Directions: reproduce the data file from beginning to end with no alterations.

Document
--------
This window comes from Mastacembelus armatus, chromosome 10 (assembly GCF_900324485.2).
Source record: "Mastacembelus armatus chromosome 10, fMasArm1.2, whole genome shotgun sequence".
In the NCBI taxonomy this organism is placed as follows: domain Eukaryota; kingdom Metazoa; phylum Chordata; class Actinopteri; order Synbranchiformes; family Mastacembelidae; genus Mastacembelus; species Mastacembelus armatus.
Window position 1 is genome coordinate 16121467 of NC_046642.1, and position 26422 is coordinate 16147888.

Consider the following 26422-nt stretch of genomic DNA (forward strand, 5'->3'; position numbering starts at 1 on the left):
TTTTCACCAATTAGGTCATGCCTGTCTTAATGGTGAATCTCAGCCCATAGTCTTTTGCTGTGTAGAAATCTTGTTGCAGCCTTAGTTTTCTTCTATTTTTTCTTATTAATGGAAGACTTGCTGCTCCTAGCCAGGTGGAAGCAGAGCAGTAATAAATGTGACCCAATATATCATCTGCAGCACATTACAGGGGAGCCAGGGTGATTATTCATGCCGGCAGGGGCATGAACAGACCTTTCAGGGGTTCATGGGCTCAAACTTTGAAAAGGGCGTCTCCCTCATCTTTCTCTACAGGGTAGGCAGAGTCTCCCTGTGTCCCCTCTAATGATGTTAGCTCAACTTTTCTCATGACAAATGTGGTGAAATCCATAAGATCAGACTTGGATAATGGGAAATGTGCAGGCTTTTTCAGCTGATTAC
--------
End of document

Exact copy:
This window comes from Mastacembelus armatus, chromosome 10 (assembly GCF_900324485.2).
Source record: "Mastacembelus armatus chromosome 10, fMasArm1.2, whole genome shotgun sequence".
In the NCBI taxonomy this organism is placed as follows: domain Eukaryota; kingdom Metazoa; phylum Chordata; class Actinopteri; order Synbranchiformes; family Mastacembelidae; genus Mastacembelus; species Mastacembelus armatus.
Window position 1 is genome coordinate 16121467 of NC_046642.1, and position 26422 is coordinate 16147888.

Consider the following 26422-nt stretch of genomic DNA (forward strand, 5'->3'; position numbering starts at 1 on the left):
TTTTCACCAATTAGGTCATGCCTGTCTTAATGGTGAATCTCAGCCCATAGTCTTTTGCTGTGTAGAAATCTTGTTGCAGCCTTAGTTTTCTTCTATTTTTTCTTATTAATGGAAGACTTGCTGCTCCTAGCCAGGTGGAAGCAGAGCAGTAATAAATGTGACCCAATATATCATCTGCAGCACATTACAGGGGAGCCAGGGTGATTATTCATGCCGGCAGGGGCATGAACAGACCTTTCAGGGGTTCATGGGCTCAAACTTTGAAAAGGGCGTCTCCCTCATCTTTCTCTACAGGGTAGGCAGAGTCTCCCTGTGTCCCCTCTAATGATGTTAGCTCAACTTTTCTCATGACAAATGTGGTGAAATCCATAAGATCAGACTTGGATAATGGGAAATGTGCAGGCTTTTTCAGCTGATTAC